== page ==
As I indicated some time earlier, I resubscribed to the NY Times (print edition) in something akin to patriotic fervor: I would do my part to help the newspapers, plus I have historically enjoyed reading the print version more than online or mobile.
I’m now several weeks “back in” and I’m finding it difficult to actually sit down and read the physical paper. It’s often the case that the newspaper doesn’t make it out of the plastic it arrived in. Yet I’m still obsessively reading news on my iPod Touch and online. Why am I not reading the paper paper?
I think it’s because in the year or so that I stopped the NY Times print edition my habits and behavior have now shifted perhaps for the duration; I closed the print “hole” with new behaviors (mobile, more online). I also like the efficiency of the Times’ “Article Skimmer” for example.
What does it mean if I, a person who explicitly am buying the print edition to support it, am not finding the time to read it? The answer is fairly self-evident.
Newspapers have been around for hundreds of years. But if one looks at media historically we’re clearly now in a period of what might be called “tectonic change.” Things are being restructured probably in ways that are permanent.
The “news” is alive and well but print newspapers, at least in the US, are not. As with yellow pages, print newspapers now must become merely one of several content delivery “platforms.” The problem of course with that strategy, as YP has found, is revenues and getting money out of the digital products. (That’s a subject I’ve been discussing for a number of weeks.)
This week the NAA holds one of its many events in Las Vegas. I’m not there, although it would be very interesting I’m sure. This is perhaps the most important discussion (or one of them) at the event:
Future Business Models
The newspaper industry is undergoing an unprecedented period of transformation, rethinking every aspect of the franchise to better position the industry for the shifting landscape. In this session, Jim Chisholm, principal at iMedia Advisory Services, will share the findings and recommendations from a comprehensive analysis on newspaper financial models for the future. Following Jim, executives from newspapers who are rethinking the traditional publishing model will share the strategies and results from product transformations at their own companies.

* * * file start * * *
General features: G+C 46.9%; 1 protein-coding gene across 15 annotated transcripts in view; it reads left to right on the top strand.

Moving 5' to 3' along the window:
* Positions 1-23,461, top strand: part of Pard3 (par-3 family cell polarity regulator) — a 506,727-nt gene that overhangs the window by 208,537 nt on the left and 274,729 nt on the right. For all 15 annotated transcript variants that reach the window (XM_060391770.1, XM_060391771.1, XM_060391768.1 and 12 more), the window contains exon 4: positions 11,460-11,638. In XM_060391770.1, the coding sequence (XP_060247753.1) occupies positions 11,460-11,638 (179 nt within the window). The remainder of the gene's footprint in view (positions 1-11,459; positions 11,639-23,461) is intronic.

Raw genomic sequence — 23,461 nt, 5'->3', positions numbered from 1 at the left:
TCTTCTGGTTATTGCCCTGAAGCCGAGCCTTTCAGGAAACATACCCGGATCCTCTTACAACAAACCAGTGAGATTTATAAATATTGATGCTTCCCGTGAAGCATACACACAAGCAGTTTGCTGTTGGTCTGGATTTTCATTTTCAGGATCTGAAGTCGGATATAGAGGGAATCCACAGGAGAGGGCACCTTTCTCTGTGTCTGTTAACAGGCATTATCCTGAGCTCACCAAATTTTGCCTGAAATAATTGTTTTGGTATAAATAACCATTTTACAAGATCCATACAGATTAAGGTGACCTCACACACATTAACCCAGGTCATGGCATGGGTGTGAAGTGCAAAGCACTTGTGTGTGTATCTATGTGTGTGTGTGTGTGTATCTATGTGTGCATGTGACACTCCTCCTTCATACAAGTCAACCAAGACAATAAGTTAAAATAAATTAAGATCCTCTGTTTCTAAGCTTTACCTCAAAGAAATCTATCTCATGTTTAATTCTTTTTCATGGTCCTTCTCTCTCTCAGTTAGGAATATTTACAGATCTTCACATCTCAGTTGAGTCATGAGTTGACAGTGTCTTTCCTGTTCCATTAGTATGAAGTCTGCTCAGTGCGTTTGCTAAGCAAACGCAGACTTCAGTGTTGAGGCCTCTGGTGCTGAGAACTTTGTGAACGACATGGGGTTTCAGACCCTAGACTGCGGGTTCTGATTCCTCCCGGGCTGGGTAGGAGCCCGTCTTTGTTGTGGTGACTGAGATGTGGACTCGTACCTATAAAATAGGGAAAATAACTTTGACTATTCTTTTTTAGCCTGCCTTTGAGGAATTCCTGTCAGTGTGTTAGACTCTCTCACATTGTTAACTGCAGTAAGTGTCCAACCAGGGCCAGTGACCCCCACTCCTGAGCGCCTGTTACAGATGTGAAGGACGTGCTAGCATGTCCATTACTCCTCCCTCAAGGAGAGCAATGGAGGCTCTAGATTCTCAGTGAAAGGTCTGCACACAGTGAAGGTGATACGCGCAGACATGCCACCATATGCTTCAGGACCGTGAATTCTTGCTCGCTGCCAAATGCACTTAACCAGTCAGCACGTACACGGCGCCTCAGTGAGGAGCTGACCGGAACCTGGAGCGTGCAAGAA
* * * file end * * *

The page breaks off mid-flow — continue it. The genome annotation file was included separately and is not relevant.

Jim Chisholm, principal, iMedia Advisory Services
David Hunke, CEO, Detroit Media Partnership
Related: A survey of ideas from BusinessWeek on how to save newspapers: social networks, Yahoo!, micropayments, e-readers, etc.
There are two more interesting pieces from MediaPost today. First, Media News Group is testing the concept of a personalized newspaper (anticipated for at least 20 years) that could be viewed online, in mobile and/or printed. There are some quirks in the concept but it’s still interesting. The second piece is about Hearst contemplating making the Seattle PI (whose print edition is definitely ceasing operations) online only. The fate of Hearst’s SF Chronicle is also uncertain. Hearst may sell it or take it online only. It’s clear however that the publisher is seeking deep wage and benefits cuts as part of any scenario.
Regardless of the outcomes of these particular cases, the profession of journalism (except maybe TV journalism) is being hit very hard and degraded. If salaries fall dramatically it may attract many fewer people “going forward.” Of course there will also be fewer journalism jobs period.